[LEPS-L:7875] Re: [SoWestLep] Mexico expands monarch butterfly habitat

Ron Gatrelle gatrelle at tils-ttr.org
Tue Nov 14 18:20:50 EST 2000

    I concur fully about the ebb and flow of insect life in the keys. My
first visit there was in 1968. Here is just one observation from a trip in
the 80's. I was standing in the middle of the road on the north end of Key
Largo. The mosquito plane flew over on one side of the road spraying away.
Within seconds I saw several Black Witch moths fly from the Hammock on that
side of the road into the hammocks on the other side. They obviously "felt"
harassed, didn't like it.
    Part of the endangered species act is directed against the harassment
and disturbing of endangered species. There is no doubt in my mind that the
spraying of mosquitoes by government agencies (local, state, and federal)
harasses any endangered insects that might be in the area. This is a
violation of law. But, as usual, the same governments that prosecute their
citizens for offenses against endangered species exempt themselves from the
same. (Bug zappers in National Parks but no moth collectors allowed.
Bulldoze the area for new camp sites. Build a logging road in the Wildlife
Refuge.) I need to quit here before we get into the
military-industrial-complex-created / environmental-crisis-ploy /
government-confiscation-of-private-property /
to-gain-access-to-private-resources /
because-the-complex-has-depleted-the-public-property-resources conspiracy
theory. Hey, I have a better one than that.  Why did the Black Witch cross
the road?...

----- Original Message -----
From: <Leptraps at aol.com>
To: <cherubini at mindspring.com>
Cc: <LEPS-L at lists.yale.edu>
Sent: Tuesday, November 14, 2000 4:45 PM
Subject: [LEPS-L:7872] Re: [SoWestLep] Mexico expands monarch butterfly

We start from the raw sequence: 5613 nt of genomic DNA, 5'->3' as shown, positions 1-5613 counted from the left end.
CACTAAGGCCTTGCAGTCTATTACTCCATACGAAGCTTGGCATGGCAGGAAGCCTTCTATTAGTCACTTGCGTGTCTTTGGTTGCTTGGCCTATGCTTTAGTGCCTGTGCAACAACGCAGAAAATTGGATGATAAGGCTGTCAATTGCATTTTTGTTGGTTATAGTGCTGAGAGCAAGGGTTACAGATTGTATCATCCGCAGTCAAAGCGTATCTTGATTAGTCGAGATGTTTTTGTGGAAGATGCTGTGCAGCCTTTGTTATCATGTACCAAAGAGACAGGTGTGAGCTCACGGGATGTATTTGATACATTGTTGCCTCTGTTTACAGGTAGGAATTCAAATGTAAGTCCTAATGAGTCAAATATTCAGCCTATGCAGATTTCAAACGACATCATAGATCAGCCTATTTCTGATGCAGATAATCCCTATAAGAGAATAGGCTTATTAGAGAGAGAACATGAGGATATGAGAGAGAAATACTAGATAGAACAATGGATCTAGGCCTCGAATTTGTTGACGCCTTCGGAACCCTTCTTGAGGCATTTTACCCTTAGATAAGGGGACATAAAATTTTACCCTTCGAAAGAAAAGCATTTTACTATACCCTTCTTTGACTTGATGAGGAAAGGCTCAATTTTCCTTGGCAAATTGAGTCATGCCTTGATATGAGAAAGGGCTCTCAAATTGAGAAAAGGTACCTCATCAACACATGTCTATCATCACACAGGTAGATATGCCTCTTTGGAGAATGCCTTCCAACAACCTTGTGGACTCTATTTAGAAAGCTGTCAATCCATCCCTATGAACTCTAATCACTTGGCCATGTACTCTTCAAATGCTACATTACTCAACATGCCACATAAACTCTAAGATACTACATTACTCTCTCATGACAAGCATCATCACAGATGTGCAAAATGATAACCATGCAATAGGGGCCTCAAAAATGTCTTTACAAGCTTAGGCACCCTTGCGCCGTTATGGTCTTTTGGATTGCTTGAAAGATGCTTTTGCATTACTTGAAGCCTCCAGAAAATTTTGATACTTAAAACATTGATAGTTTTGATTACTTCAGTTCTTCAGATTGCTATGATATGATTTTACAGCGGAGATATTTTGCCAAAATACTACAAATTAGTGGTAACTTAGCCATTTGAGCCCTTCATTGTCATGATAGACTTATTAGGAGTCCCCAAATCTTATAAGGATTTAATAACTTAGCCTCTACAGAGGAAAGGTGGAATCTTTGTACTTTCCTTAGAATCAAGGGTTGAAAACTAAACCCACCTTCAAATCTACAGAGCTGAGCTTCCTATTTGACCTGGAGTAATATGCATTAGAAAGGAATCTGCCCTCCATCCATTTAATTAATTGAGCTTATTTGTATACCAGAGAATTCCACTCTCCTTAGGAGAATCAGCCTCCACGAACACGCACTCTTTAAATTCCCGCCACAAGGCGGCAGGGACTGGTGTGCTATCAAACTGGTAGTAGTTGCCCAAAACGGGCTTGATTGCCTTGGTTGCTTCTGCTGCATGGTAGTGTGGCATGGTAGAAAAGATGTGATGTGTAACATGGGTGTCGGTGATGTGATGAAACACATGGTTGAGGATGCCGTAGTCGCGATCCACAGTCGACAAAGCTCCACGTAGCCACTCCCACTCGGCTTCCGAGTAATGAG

> I spent many years collecting butterflies in the Florida, as a visitor and
> a Florida resident. Spraying insecticides to control mosquitos was a
> practice going back to the early 50's (my best guess at a date). At the
> period of time, the growth of development accelerated and by the mid-90s
> began to take a serious toll on invertebrates in general with the
> of mosquitos, which continued to be a problem (a perceived problem, no, a
> nuisance pest, yes). When I returned to Florida in 1998, I ran traps
(Light &
> Bait) in the Keys. There were nights that I would take only a few
> at best. However, the practice of spraying insecticides began to decrease
> 1996.
> North Key Largo with its hammocks began to recover from development
> and the majority of the it fell into state and federal hands. North Key
> is very lush and green and looks spectacular. One would think that there
> would be an abundance of bugs, other than mosquitos. There were few bugs
> be found in 1998.
> The best year in the Keys since 1991, was 1999, the Lower Keys provided
> great collecting while the Upper Keys were improving. Although there is no
> "scientific proof" nor a real study, it is very evident that when the
> insecticides stopped, the bugs recovered, somewhat.
> I am an ardent collector, I enjoy getting among em. However, the spraying
> insecticides does kill what ever it can, including butterflies, moths and
> invertebrate that comes in contact with it. The longer the period of
> spraying, the more harm done.
> I do not approve of NABA and the anti-collecting attitude. I do, however,
> agree with there assessment of mosquito control.
> Leroy C. Koehn
> 202 Redding Road
> Georgetown, KY  40324
> Tele.: 502-570-9123
> Cell: 502-803-5422
> E-Mail: Leptraps at aol.com
> "Let's get among em"
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